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Irish Eyes Smile on U.S. Soldiers 
Local Catholics celebrate a special Mass in Ireland

By Michael Curet

“May the road rise to meet you,
May the wind be always at your back,
May the sun shine warm upon your face,
The rains fall soft upon your fields, and,
Until we meet again, May God hold you in the palm of his hand!”

Perhaps that old Irish Blessing means more today than ever for Irish-born

U.S. soldiers John Leahy and Martin McDonagh, who did meet again - 58 years later on their native soil.

The two men had not seen each other since reporting in 1950 for basic training at Fort Devens, Mass. with dozens of other Irish soldiers who joined the Untied States military during the “Korean Conflict.”

Leahy, a longtime St. Augustine resident and member of St. Anastasia Parish, was a decorated soldier with the rank of sergeat. He remained in the United States and became a U.S. citizen.

McDonagh’s life took a different road, as Leahy learned. After reporting to Korea in 1951, McDonagh was captured and held prisoner for 10 months. He, too, received his U.S. citizenship, but returned to Ireland to run the family farm.

With such different paths in life taken, how did the roads of these compatriots finally intertwine again?

In September 2008, Leahy returned to his homeland with his wife Eileen on a tour with a group of St. Anastasia parishioners accompanied by retired pastor Father Seamus O’Flynn. One of the stops included a visit to Knock Shrine in County Mayo to honor the Irish servicemen killed in Korea while serving for the United States. There were 28 members from St. Anastasia in the group - ironically the precise number of Irish-born U.S. soldiers that were killed in Korea.

Meanwhile, McDonagh lives some two and half hours away from Knock and 25 miles northwest of Dublin in County Meath. Leahy, who grew up in Kerry some 200 miles from McDonagh, knew this and contacted a cousin to tell McDonagh about the Mass. Still, Leahy wasn’t sure if McDonagh, now 82 and assisted by a wheelchair, would be there.

As Father O’Flynn conducted the Mass, there was a glimpse of a man in a wheelchair in the back of the church. Leahy slowly made his way over, consumed with emotions and preoccupied with one thought - the 28 fellow countrymen that gave their lives instead of being able to live like he and McDonagh did.

“It was funny the way he walked up to me,” said McDonagh. “And, I had been looking for him. He told me to identify myself and I did.”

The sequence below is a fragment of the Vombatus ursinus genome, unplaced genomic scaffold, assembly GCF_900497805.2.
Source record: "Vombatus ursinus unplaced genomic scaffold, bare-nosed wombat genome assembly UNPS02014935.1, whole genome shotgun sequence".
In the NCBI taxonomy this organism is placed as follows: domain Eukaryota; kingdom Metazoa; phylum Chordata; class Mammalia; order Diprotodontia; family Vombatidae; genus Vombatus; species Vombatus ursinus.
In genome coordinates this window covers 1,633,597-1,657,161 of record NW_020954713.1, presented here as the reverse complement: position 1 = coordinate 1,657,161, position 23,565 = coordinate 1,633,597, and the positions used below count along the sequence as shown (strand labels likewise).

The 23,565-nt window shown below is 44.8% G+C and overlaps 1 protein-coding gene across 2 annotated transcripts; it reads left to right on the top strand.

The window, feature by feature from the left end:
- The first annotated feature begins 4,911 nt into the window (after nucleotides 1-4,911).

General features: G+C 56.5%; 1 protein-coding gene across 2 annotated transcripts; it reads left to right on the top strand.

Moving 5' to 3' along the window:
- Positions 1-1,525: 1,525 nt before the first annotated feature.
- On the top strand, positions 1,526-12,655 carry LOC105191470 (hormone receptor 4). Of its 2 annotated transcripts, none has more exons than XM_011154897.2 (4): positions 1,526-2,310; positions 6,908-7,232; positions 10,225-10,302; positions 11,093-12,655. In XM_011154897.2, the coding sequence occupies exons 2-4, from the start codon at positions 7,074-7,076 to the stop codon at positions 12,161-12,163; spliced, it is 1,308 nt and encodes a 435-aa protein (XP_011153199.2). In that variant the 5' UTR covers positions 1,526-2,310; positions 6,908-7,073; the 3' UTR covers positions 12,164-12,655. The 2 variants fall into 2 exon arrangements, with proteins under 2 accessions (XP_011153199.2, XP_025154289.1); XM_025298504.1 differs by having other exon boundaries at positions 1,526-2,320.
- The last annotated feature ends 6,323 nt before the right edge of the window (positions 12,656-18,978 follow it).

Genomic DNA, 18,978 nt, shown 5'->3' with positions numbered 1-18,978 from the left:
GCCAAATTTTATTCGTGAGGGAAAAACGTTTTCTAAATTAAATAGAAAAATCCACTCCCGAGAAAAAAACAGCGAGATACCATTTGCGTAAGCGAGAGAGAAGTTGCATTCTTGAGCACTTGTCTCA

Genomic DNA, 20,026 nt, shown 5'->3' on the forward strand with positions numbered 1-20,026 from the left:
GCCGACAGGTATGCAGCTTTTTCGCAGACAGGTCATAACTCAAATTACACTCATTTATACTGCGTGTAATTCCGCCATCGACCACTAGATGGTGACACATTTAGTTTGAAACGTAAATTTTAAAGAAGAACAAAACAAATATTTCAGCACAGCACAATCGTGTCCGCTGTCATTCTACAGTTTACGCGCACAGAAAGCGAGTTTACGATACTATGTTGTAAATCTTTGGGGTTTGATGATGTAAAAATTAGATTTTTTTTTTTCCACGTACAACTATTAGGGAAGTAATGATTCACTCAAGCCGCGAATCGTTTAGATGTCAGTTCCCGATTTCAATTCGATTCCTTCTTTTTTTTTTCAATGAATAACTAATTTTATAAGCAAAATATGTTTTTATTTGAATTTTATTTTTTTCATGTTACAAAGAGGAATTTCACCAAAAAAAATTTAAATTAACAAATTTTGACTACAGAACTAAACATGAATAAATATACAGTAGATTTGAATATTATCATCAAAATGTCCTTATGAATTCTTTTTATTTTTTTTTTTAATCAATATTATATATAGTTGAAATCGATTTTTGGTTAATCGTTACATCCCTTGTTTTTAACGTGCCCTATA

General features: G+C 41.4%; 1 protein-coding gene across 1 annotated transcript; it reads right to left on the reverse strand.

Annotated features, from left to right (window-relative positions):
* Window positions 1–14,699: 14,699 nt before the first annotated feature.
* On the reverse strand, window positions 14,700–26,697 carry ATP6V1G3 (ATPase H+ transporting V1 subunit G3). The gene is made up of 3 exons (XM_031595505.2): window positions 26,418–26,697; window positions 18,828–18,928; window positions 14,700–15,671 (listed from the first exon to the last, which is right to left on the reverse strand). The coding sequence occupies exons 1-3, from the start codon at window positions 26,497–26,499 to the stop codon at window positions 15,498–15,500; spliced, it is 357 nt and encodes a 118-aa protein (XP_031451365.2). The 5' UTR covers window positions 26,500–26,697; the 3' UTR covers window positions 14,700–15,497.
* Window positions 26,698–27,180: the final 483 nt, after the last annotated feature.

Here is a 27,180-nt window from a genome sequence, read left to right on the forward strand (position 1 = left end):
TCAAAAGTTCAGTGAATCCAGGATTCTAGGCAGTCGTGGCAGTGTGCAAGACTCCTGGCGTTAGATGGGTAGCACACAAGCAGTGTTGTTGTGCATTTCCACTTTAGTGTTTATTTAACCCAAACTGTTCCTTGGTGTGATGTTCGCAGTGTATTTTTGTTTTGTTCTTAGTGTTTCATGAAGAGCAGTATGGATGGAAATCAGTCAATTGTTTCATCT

Leahy was elated to see his fellow soldier. “It’s been a spell of time,” he said, “So this was like a dream - so, so many memories!”

Dominican Sister Anne Halpin of St. Augustine was in attendance and recalls the joyful meeting: “It was a great spiritual and reminiscent moment that you’ll never forget. We were so honored to be there!”

On a smaller more personal scale, this was another history-making event at Knock, the small Irish town in County Mayo that received international fame in 1879 when about 15 people reported a vision of the Virgin Mary, St. Joseph and St. John the Evangelist. The sighting would be declared by the Catholic Church as trustworthy 100 years later.

It was a classic setting and seeing McDonagh tells only part of the story of Leahy’s devotion to faith and country - in this case both countries (his native Ireland and his adopted United States).

It’s Leahy’s relentless pursuit that has always brought him success. During active duty, in receiving the rank of sergeant, he was awarded two battlefield citations - one for delivering mail under fire and another for capturing a North Korean spy posing as a South Korean interpreter.

For more than 30 years since his military service, Leahy has aggressively campaigned to preserve the respect and honor of his fellow Irish U.S. soldiers. Much of his work in this regard was rewarded in 2003. That’s the year that President George W. Bush on September 1 signed a Special Act of Congress to grant American citizenship posthumously to the 28 Irish-born U.S. soldiers killed in Korea. Most of the 28 soldiers were under the age of 23 and killed in hand-to-hand fighting in Korea’s notorious “Iron Triangle.”

Although Leahy’s tour through his country lasted another eight days, the reunion with McDonagh, as brief as it was, was timeless. The two departed that day, but now reconnect a bit more often by telephone and insist they won’t wait another 58 years to see each other.

  Irish-born U.S. veterans met in County Mayo, Ireland last fall after serving in the Korean Conflict 58 years ago. From left, Bridie Cox, Eileen and John Leahy and Martin McDonagh.

Leahy’s work as a soldier may have slowed down, but his work as a Catholic is never-ending. “He’s a great Catholic - he and his wife,” adds Sister Halpin. “He’s very giving and is always trying to help people in the community whether they need food or other things. They are both perfect examples of what the Lord has asked us to do in the Gospel.”

Now as Leahy sits back in his home on Anastasia Island in St. Augustine and reflects on his visit, he realizes that although his friend is more than 4,000 miles away, in more ways than one, the two are now much closer to home.

(For more information on the Irish soldiers that served in Korea, visit